Jacqui Cohen has been on the vanguard of Vancouver’s Downtown Eastside renaissance, investing in the troubled area for over a decade when everybody else told her to walk away. Now, with the planned redevelopment of her flagship Army & Navy store, Cohen has even bigger dreams for the city’s historic core.
There was a story the newspapers used to tell about Army & Navy. It showed up a number of times during the late ’70s and early ’80s. It involved pointing out what was then considered to be a central irony about the company. That is, the fact that the iconic Vancouver discount department store – opened on Hastings Street in 1919 by Samuel Cohen and still owned at that time by his fashionable, sports car driving, glamorously good-looking descendants – was in fact run and controlled by a teetotalling Baptist counting pennies in a dingy converted stockroom in Regina.
That old story is easy enough to parse today. The implication was that selling seconded clothing and fishing tackle might make you very rich but that the very rich themselves (certainly two generations later) didn’t have the right mental culture to sustain their wealth by the same method. To actually take care of business, to think strategically about the future, to be engaged with the here and now, they needed to bring in a man with a discount frame of mind. They needed that penny-counting Baptist in his poorly lit Regina stockroom.
That man’s name, incidentally, was Garth Kennedy, and he’d worked his way up to president over a 50-year career that started in the warehouse. And as distant as he might be from the company today (he died of a heart attack 12 years ago), he’s on my mind as I stand in the Coal Harbour studio of Shaw Television, watching the current president and CEO of Army & Navy going through her paces. The current president, who came on after Kennedy’s death and who is familiar to many Vancouverites from her high-profile charity work, is Samuel Cohen’s surviving granddaughter, Jacqui Cohen.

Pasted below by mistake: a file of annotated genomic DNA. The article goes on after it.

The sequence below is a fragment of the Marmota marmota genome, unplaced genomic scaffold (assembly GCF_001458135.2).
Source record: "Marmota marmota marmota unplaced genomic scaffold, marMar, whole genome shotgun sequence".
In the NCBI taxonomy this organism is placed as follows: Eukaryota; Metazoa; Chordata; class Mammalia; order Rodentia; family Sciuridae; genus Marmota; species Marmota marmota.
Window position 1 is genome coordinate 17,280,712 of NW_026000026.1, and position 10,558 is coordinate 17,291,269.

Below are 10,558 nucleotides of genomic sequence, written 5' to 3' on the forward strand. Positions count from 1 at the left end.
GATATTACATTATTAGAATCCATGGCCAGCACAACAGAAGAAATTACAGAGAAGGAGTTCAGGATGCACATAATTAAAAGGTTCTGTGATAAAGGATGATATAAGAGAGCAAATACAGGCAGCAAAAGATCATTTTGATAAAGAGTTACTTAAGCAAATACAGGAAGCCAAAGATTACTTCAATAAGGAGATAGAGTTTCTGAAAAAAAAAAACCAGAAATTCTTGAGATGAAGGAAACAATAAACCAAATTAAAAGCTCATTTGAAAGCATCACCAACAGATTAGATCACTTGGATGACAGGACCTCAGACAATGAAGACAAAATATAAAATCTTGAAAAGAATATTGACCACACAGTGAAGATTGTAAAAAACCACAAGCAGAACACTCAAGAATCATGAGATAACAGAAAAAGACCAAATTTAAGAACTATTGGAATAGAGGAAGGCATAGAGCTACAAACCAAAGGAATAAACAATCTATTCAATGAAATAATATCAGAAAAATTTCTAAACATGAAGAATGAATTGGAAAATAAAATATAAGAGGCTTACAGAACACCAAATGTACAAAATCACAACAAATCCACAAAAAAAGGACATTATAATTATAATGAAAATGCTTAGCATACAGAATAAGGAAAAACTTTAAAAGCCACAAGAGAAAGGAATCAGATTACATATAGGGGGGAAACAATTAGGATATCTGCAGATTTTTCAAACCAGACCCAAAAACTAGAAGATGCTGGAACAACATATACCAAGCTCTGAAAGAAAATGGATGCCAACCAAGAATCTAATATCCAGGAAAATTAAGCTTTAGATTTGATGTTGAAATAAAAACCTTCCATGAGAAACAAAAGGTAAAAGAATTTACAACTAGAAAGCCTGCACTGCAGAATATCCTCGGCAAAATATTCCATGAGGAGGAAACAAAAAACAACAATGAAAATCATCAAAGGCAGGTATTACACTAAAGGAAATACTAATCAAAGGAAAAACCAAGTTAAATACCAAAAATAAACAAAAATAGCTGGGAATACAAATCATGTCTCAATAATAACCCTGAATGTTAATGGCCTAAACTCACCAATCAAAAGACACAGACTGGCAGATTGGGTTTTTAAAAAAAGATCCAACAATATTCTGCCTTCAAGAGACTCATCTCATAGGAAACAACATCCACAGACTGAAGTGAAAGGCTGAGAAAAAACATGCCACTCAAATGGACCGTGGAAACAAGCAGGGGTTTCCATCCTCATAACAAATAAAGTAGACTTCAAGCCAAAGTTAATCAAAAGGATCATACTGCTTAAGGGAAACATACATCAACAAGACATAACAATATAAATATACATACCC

To think of Garth Kennedy while watching Jacqui Cohen is to hold two very different things in your head simultaneously. Cohen, to state it mildly, doesn’t have a teetotalling Baptist air about her. She is effusive, enthusiastic. She has a hearty laugh and likes to touch the arm of the person she’s talking to when making a point. Just now, in fact, she’s doing something one suspects Kennedy would not have been able to pull off: she’s sitting with Michael Eckford and Fiona Forbes, hosts of Shaw’s Urban Rush, talking about shoes.
Enjoying it too, it’s easy to see. From the darkness behind the cameras, I watch the three of them kibitz about which celebrity wears which pair or why exactly Eckford seems unwilling to let go of a leathery studded shoe the straps of which go high up a woman’s calf.
“You’ve picked out a sexy one there, I see,” Cohen says to him, deadpan. Then, to Forbes: “You’re freshly pedicured.”
So they talk about pedicures for a while. And then, because it’s television, they swirl through several other topics – Cohen’s Face the World Foundation (which gives to a wide range of non-profits in the Vancouver area), the recent involvement of Cohen’s daughter Kasondra in the family business – before landing on the more critical issue of Vancouver’s Downtown Eastside and its restoration.